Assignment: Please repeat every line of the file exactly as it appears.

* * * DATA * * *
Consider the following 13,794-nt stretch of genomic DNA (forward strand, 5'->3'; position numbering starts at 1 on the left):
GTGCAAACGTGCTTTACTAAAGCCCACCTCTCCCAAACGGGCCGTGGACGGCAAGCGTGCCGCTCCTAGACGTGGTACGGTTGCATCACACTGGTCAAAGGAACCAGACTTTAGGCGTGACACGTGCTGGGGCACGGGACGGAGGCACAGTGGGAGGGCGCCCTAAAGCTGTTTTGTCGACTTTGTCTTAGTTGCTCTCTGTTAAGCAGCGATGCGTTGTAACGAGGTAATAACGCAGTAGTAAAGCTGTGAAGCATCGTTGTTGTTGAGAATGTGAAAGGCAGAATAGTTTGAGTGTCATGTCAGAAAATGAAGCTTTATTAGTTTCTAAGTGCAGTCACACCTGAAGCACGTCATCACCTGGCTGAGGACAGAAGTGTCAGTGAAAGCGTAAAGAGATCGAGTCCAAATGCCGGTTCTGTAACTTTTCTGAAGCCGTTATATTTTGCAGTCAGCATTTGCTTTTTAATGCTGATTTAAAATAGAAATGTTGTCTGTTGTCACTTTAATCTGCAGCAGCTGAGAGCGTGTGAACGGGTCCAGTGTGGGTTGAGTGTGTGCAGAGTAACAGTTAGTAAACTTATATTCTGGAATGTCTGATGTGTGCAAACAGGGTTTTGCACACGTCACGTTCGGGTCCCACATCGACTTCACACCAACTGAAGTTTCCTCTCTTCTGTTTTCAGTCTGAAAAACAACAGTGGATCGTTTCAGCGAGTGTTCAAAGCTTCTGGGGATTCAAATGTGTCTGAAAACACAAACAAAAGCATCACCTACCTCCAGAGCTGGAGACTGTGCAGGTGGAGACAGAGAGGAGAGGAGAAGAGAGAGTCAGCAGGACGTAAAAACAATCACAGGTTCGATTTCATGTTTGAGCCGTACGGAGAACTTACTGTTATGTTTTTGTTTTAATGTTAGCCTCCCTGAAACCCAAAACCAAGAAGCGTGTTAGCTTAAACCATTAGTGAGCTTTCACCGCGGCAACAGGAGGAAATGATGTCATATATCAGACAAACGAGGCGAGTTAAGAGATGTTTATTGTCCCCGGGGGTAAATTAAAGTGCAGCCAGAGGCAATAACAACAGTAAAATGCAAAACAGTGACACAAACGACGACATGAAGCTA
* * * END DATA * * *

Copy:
Consider the following 13,794-nt stretch of genomic DNA (forward strand, 5'->3'; position numbering starts at 1 on the left):
GTGCAAACGTGCTTTACTAAAGCCCACCTCTCCCAAACGGGCCGTGGACGGCAAGCGTGCCGCTCCTAGACGTGGTACGGTTGCATCACACTGGTCAAAGGAACCAGACTTTAGGCGTGACACGTGCTGGGGCACGGGACGGAGGCACAGTGGGAGGGCGCCCTAAAGCTGTTTTGTCGACTTTGTCTTAGTTGCTCTCTGTTAAGCAGCGATGCGTTGTAACGAGGTAATAACGCAGTAGTAAAGCTGTGAAGCATCGTTGTTGTTGAGAATGTGAAAGGCAGAATAGTTTGAGTGTCATGTCAGAAAATGAAGCTTTATTAGTTTCTAAGTGCAGTCACACCTGAAGCACGTCATCACCTGGCTGAGGACAGAAGTGTCAGTGAAAGCGTAAAGAGATCGAGTCCAAATGCCGGTTCTGTAACTTTTCTGAAGCCGTTATATTTTGCAGTCAGCATTTGCTTTTTAATGCTGATTTAAAATAGAAATGTTGTCTGTTGTCACTTTAATCTGCAGCAGCTGAGAGCGTGTGAACGGGTCCAGTGTGGGTTGAGTGTGTGCAGAGTAACAGTTAGTAAACTTATATTCTGGAATGTCTGATGTGTGCAAACAGGGTTTTGCACACGTCACGTTCGGGTCCCACATCGACTTCACACCAACTGAAGTTTCCTCTCTTCTGTTTTCAGTCTGAAAAACAACAGTGGATCGTTTCAGCGAGTGTTCAAAGCTTCTGGGGATTCAAATGTGTCTGAAAACACAAACAAAAGCATCACCTACCTCCAGAGCTGGAGACTGTGCAGGTGGAGACAGAGAGGAGAGGAGAAGAGAGAGTCAGCAGGACGTAAAAACAATCACAGGTTCGATTTCATGTTTGAGCCGTACGGAGAACTTACTGTTATGTTTTTGTTTTAATGTTAGCCTCCCTGAAACCCAAAACCAAGAAGCGTGTTAGCTTAAACCATTAGTGAGCTTTCACCGCGGCAACAGGAGGAAATGATGTCATATATCAGACAAACGAGGCGAGTTAAGAGATGTTTATTGTCCCCGGGGGTAAATTAAAGTGCAGCCAGAGGCAATAACAACAGTAAAATGCAAAACAGTGACACAAACGACGACATGAAGCTA